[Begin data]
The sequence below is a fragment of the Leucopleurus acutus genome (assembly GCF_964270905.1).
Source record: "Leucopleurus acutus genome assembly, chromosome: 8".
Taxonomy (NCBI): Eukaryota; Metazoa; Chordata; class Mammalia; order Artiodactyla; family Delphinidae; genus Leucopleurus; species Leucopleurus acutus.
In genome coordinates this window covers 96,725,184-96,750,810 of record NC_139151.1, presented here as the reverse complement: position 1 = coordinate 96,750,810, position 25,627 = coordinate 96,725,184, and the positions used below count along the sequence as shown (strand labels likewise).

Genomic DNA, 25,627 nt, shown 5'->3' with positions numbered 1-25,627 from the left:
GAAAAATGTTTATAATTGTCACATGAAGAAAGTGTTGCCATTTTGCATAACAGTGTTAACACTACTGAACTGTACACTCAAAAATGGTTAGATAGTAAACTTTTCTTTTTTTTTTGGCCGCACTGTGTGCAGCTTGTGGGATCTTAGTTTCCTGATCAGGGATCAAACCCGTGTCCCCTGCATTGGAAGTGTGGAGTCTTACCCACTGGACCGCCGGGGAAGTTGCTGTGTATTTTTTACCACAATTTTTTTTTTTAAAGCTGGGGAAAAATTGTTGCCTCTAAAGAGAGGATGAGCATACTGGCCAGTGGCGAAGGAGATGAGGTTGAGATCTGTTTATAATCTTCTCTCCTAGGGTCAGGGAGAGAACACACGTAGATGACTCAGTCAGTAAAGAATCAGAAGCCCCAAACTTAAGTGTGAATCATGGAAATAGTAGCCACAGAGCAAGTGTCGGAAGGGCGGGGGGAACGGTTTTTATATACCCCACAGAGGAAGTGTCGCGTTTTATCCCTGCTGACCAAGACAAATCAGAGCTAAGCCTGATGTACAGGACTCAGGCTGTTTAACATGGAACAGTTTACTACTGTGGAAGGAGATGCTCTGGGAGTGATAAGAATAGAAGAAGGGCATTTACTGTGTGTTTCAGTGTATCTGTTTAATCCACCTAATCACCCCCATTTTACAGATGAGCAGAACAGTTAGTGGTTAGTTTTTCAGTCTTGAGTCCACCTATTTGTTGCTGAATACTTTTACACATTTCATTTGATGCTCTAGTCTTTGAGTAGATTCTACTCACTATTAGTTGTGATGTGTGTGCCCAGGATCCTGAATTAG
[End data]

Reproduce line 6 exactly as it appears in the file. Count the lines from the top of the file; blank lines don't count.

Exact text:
GAAAAATGTTTATAATTGTCACATGAAGAAAGTGTTGCCATTTTGCATAACAGTGTTAACACTACTGAACTGTACACTCAAAAATGGTTAGATAGTAAACTTTTCTTTTTTTTTTGGCCGCACTGTGTGCAGCTTGTGGGATCTTAGTTTCCTGATCAGGGATCAAACCCGTGTCCCCTGCATTGGAAGTGTGGAGTCTTACCCACTGGACCGCCGGGGAAGTTGCTGTGTATTTTTTACCACAATTTTTTTTTTTAAAGCTGGGGAAAAATTGTTGCCTCTAAAGAGAGGATGAGCATACTGGCCAGTGGCGAAGGAGATGAGGTTGAGATCTGTTTATAATCTTCTCTCCTAGGGTCAGGGAGAGAACACACGTAGATGACTCAGTCAGTAAAGAATCAGAAGCCCCAAACTTAAGTGTGAATCATGGAAATAGTAGCCACAGAGCAAGTGTCGGAAGGGCGGGGGGAACGGTTTTTATATACCCCACAGAGGAAGTGTCGCGTTTTATCCCTGCTGACCAAGACAAATCAGAGCTAAGCCTGATGTACAGGACTCAGGCTGTTTAACATGGAACAGTTTACTACTGTGGAAGGAGATGCTCTGGGAGTGATAAGAATAGAAGAAGGGCATTTACTGTGTGTTTCAGTGTATCTGTTTAATCCACCTAATCACCCCCATTTTACAGATGAGCAGAACAGTTAGTGGTTAGTTTTTCAGTCTTGAGTCCACCTATTTGTTGCTGAATACTTTTACACATTTCATTTGATGCTCTAGTCTTTGAGTAGATTCTACTCACTATTAGTTGTGATGTGTGTGCCCAGGATCCTGAATTAG